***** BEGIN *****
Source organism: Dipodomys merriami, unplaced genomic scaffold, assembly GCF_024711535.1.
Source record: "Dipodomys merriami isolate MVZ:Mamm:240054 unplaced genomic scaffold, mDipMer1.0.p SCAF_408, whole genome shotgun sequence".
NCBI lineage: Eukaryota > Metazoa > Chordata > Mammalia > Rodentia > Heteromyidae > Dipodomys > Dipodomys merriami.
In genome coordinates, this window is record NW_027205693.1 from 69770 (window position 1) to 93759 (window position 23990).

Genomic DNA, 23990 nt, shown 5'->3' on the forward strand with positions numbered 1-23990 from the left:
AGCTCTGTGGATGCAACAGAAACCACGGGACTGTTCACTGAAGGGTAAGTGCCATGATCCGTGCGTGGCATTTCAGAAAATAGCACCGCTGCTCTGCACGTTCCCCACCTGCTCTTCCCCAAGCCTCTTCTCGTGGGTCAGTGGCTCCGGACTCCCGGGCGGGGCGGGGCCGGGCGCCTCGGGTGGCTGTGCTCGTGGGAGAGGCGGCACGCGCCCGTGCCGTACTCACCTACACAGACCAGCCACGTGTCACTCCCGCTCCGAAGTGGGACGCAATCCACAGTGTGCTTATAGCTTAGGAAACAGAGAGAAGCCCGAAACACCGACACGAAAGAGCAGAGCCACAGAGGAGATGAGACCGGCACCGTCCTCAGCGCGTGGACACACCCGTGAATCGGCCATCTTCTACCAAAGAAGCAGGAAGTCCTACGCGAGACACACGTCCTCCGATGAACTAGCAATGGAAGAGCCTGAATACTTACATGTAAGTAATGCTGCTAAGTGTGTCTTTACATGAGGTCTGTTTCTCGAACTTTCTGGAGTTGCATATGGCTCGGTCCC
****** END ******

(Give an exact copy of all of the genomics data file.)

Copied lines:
Source organism: Dipodomys merriami, unplaced genomic scaffold, assembly GCF_024711535.1.
Source record: "Dipodomys merriami isolate MVZ:Mamm:240054 unplaced genomic scaffold, mDipMer1.0.p SCAF_408, whole genome shotgun sequence".
NCBI lineage: Eukaryota > Metazoa > Chordata > Mammalia > Rodentia > Heteromyidae > Dipodomys > Dipodomys merriami.
In genome coordinates, this window is record NW_027205693.1 from 69770 (window position 1) to 93759 (window position 23990).

Genomic DNA, 23990 nt, shown 5'->3' on the forward strand with positions numbered 1-23990 from the left:
AGCTCTGTGGATGCAACAGAAACCACGGGACTGTTCACTGAAGGGTAAGTGCCATGATCCGTGCGTGGCATTTCAGAAAATAGCACCGCTGCTCTGCACGTTCCCCACCTGCTCTTCCCCAAGCCTCTTCTCGTGGGTCAGTGGCTCCGGACTCCCGGGCGGGGCGGGGCCGGGCGCCTCGGGTGGCTGTGCTCGTGGGAGAGGCGGCACGCGCCCGTGCCGTACTCACCTACACAGACCAGCCACGTGTCACTCCCGCTCCGAAGTGGGACGCAATCCACAGTGTGCTTATAGCTTAGGAAACAGAGAGAAGCCCGAAACACCGACACGAAAGAGCAGAGCCACAGAGGAGATGAGACCGGCACCGTCCTCAGCGCGTGGACACACCCGTGAATCGGCCATCTTCTACCAAAGAAGCAGGAAGTCCTACGCGAGACACACGTCCTCCGATGAACTAGCAATGGAAGAGCCTGAATACTTACATGTAAGTAATGCTGCTAAGTGTGTCTTTACATGAGGTCTGTTTCTCGAACTTTCTGGAGTTGCATATGGCTCGGTCCC